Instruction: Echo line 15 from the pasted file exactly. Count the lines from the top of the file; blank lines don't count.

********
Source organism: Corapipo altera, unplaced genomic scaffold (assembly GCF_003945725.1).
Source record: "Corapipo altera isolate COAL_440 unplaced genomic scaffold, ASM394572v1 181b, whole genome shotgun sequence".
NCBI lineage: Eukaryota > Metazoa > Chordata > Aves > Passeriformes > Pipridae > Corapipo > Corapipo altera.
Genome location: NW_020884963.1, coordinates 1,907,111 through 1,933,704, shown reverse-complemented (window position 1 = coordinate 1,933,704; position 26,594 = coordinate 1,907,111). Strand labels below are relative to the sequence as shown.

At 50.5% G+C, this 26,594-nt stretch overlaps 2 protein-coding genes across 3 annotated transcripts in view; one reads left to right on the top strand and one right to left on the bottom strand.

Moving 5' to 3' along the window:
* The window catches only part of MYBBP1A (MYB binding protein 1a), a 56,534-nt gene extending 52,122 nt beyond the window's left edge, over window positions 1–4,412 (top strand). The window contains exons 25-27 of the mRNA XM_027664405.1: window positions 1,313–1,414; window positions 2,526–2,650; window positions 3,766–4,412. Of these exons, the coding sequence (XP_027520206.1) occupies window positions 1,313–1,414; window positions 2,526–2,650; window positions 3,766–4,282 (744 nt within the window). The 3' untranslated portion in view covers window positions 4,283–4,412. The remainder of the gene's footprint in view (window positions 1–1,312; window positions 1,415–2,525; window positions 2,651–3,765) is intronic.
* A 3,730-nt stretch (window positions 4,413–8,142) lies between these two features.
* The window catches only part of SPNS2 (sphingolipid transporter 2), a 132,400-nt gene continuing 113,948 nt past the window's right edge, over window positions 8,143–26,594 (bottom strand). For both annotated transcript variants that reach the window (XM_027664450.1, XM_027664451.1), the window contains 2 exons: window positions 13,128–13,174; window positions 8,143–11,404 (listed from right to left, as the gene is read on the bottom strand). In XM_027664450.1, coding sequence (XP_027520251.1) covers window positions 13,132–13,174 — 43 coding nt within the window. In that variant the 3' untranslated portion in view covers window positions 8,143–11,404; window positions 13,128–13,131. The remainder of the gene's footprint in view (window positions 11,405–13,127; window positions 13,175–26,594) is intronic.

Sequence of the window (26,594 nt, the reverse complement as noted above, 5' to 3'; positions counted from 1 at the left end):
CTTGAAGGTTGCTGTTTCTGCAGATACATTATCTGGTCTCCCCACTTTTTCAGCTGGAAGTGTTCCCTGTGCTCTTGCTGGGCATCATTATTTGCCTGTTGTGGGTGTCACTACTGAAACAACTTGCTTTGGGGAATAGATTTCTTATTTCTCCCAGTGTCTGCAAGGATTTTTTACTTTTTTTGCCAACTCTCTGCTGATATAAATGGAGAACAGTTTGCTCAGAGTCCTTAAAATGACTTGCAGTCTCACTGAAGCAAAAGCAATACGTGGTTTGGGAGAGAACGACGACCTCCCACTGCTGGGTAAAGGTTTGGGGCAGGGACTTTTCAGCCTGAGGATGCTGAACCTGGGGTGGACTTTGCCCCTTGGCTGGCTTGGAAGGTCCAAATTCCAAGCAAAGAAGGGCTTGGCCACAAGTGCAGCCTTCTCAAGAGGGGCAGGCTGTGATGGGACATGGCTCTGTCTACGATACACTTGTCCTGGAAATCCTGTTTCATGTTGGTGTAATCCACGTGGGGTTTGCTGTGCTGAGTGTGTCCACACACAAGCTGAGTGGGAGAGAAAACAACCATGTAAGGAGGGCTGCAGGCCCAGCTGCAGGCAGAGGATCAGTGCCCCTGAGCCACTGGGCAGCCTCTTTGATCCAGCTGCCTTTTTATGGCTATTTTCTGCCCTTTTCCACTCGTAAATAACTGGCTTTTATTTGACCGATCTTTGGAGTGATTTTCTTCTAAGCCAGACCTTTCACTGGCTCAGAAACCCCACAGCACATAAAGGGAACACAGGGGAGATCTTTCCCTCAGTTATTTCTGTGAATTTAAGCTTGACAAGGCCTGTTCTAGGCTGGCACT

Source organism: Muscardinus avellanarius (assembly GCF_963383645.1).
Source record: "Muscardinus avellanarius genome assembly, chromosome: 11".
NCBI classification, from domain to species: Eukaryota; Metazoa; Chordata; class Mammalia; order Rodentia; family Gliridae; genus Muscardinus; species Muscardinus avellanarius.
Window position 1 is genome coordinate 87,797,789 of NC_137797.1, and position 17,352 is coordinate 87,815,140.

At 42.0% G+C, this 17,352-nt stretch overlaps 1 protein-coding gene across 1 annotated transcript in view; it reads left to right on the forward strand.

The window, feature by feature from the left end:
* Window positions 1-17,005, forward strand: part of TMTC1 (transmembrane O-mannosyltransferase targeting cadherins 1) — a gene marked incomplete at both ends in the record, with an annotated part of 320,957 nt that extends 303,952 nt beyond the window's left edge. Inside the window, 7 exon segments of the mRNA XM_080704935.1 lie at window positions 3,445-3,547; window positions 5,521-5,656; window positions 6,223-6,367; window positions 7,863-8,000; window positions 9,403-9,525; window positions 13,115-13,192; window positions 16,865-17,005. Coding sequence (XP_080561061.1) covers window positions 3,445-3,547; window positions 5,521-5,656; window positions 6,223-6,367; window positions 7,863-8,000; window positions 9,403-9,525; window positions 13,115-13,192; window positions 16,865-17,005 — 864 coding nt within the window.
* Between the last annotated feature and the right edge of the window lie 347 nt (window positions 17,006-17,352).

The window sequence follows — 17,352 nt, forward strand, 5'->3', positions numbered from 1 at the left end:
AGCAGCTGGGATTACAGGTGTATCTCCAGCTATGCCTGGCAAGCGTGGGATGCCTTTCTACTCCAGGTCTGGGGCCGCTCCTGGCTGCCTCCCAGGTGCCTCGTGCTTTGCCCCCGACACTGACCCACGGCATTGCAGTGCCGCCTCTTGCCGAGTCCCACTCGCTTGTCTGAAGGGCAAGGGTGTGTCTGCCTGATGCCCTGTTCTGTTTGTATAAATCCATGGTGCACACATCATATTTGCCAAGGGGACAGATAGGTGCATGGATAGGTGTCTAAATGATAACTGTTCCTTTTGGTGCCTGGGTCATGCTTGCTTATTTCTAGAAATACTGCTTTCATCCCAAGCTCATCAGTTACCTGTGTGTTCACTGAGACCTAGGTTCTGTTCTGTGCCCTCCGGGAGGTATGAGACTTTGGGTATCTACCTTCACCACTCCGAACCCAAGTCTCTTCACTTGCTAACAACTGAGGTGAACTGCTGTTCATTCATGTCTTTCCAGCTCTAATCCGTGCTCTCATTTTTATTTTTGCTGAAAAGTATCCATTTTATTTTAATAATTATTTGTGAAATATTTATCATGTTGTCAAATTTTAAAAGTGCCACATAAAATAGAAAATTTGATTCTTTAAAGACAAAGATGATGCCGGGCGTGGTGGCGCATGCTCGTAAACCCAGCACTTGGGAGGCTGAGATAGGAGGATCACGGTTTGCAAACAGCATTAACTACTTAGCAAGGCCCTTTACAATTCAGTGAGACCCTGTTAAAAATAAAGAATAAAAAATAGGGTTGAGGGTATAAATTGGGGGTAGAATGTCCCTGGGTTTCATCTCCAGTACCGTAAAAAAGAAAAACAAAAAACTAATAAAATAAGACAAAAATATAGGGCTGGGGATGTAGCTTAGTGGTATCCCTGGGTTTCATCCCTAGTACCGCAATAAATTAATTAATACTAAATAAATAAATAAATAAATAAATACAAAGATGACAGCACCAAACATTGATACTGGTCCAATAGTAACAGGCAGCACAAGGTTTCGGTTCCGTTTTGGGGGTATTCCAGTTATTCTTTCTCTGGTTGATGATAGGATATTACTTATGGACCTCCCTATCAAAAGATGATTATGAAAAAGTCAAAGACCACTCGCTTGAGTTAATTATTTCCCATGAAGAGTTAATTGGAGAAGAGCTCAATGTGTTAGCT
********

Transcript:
Window position 1 is genome coordinate 87,797,789 of NC_137797.1, and position 17,352 is coordinate 87,815,140.